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The Art of Selling Singles Cruises

May 20, 2009 By: Susan Young Travel Agent
 

Bargain rates and increased activities for singles make cruising a better option for this market


carnival splendor piano bar

The lively piano bar aboard the Carnival Splendor

In the past, solo cruisers were lumped into two categories—party-hearty 20-somethings or very mature clients in their 70s and 80s. Those groups are still cruising, but lately agents are booking professional singles aged 30 to 60 on cruise trips.

What’s the art of closing the deal? Most importantly, forget assumptions and understand what your clients want. “People assume all singles are looking for love onboard, and that is not always the case,” says Chris Parker, vice president, SinglesCruise.com. “Some cruisers are definitely looking to meet someone special, but many singles just love to travel and want to meet others who share their passion for travel and adventure.”

Group Cruises for Single Clients: Multiple agencies provide singles group sailings, among them SinglesCruise.com, Singles Travel International, Cruising ForLove.com and others. Operators often pay agents 10 percent commission, but check with each operator for individual policies.

Singles Travel International has paid 10 percent agent commissions for many years. “We even have an electronic Partner Program where agents add our banner to their site for free and track bookings forever,” says Tammy Weiler, president, Singles Travel International. “Once [agents] have a client book with Singles Travel International, as a result of clicking through from the [agency’s] own website, they are linked to that agent indefinitely and we pay the agent whether the client books with them or directly with us…We honor the relationships and make sure that agents are rewarded for the referral.”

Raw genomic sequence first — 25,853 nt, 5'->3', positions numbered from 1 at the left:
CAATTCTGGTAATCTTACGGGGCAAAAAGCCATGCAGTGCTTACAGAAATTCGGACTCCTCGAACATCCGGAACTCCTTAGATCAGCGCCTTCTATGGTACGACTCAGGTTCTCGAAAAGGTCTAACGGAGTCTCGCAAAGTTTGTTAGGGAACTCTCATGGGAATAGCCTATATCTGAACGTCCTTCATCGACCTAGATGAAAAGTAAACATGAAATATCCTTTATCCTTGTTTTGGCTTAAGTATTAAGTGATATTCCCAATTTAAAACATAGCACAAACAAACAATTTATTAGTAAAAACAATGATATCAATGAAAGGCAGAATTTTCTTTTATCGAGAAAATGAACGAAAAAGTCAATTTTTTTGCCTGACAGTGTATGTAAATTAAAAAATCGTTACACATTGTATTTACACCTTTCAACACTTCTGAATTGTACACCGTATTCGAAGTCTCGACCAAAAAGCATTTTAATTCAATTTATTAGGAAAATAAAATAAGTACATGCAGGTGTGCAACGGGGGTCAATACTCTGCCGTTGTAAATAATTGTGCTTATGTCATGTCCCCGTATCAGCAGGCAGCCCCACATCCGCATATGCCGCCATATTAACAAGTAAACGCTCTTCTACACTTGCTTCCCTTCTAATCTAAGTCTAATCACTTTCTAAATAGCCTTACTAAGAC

Singles group amenities often include the services of an onboard tour host, social mixers and special activities. Guests often receive a wristband or necklace so they’re easily identifiable to other group members.

Single Cabins or Occupancy: A few cruise lines—Peter Deilmann and Voyages of Discovery among them—do have a limited number of single cabins available for solo travelers.

But most lines offer only double-occupancy cabins. That means a solo cruiser must pay not only his or her own fare but also all or a part of the second-berth fare—a single supplement—to reside in that double-occupancy cabin. As a result, singles group operators often offer a roommate matching service for guests wishing to share and avoid the supplement.

Cruise lines also may assist. For example, a Holland America Line guest who asks to be matched with another non-smoking guest of the same sex in a stateroom may book and pay the one fare. Even if a partner is not found by HAL, the single guest will receive the cabin for just the one single fare. (Note: This discount does not apply to double-occupancy bookings if one of the booked passengers cancels.)

Still, “most [of my single clients] prefer not to be matched to a roommate,” says Margie Jordan, owner, ASAP Travel, Jacksonville, FL. “They opt to be in the stateroom by themselves.”  
If your clients want a cabin all to themselves, they’ll essentially pay their own fare plus a supplement that could be equal to the second berth fare. More typically, though, singles get a 10 percent to 25 percent discount on that second-berth fare. This year, however, the deals are better.

MSC Orchestra

Cruise lines such as MSC Cruises (MSC Orchestra shown) are increasingly offering deals on single supplements